c) Against what risk is security being sought: three fundamental risks deserve a special chapter: a. Death, b. Disability, c. Long (chronic) disease

d) For how long

e) With what economic value

Through these categories, the degree of security required can be determined. First, with respect to the person or object requiring security, the head of the family is normally thought of as the ultimate objective of protection. However, depending on the family situation, it may be more important to protect the family from an unforeseen event that causes one of its non-productive (non-income generating) members to fall into a situation of disability or dependency that causes a large consumption of resources over time.

This does not invalidate the protection of the head of the family, especially in the event of premature death. In this case, there is a double dimension to protect: on the one hand, the consumption of the whole family, but also, on the other hand, the generation of income with which to maintain family well-being.

Secondly, regarding what to protect against risk, it is necessary to prioritise those things that cause significant consumption of resources over time. Thus, a main mortgage, a life pension or having children at home for longer than usual are elements which require one to seek sufficient income or wealth security.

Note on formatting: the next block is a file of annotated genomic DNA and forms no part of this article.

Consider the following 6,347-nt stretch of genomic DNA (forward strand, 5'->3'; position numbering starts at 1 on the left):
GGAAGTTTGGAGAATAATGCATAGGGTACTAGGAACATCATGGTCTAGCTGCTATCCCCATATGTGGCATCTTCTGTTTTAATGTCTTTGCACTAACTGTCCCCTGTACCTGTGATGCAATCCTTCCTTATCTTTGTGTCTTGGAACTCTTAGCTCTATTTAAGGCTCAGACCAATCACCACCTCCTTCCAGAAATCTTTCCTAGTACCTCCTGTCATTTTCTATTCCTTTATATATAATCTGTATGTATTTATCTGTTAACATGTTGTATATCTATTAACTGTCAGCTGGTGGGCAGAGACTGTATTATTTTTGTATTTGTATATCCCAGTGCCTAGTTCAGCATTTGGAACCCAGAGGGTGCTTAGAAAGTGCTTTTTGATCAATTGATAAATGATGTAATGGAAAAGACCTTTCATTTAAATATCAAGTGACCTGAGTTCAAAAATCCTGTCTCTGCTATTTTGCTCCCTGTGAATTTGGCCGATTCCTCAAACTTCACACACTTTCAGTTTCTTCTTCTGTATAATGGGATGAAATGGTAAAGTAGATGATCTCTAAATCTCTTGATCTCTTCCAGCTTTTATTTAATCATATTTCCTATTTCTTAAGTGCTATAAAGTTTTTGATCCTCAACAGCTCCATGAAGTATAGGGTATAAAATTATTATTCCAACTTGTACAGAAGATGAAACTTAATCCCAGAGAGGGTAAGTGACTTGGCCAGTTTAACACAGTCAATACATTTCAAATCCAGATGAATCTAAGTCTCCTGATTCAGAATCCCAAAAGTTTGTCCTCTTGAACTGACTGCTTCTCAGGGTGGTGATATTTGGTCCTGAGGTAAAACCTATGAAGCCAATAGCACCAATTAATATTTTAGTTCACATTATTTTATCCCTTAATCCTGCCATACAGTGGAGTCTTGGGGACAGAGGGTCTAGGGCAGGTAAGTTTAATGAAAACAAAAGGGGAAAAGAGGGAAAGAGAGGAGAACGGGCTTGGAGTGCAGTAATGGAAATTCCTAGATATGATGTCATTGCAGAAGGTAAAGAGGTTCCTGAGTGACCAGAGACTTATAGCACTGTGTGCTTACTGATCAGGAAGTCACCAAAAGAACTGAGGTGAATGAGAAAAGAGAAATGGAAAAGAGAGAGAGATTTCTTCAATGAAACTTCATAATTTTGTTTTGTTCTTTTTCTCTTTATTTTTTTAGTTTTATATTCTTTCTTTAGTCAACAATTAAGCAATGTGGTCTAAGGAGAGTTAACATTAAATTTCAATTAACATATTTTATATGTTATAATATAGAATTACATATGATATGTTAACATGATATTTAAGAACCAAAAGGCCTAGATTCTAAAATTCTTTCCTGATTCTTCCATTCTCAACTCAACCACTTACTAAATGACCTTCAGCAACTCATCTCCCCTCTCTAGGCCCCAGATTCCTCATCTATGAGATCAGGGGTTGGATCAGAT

Thirdly, with respect to which risk security is sought, three categories stand out: death, disability and long illness. In the event of death, most claims arise when the main source of income dies before having covered essential objectives such as the education of the children, their financial independence or the payment of the mortgage. In the case of disability, the death problem —especially if it involves the disappearance of the main source of income— is compounded by a flow of unexpected expenses caused by this situation. Finally, a long illness incompatible with the generation of income is an extreme risk for to which to seek coverage, even though in Spain there is a universal health system.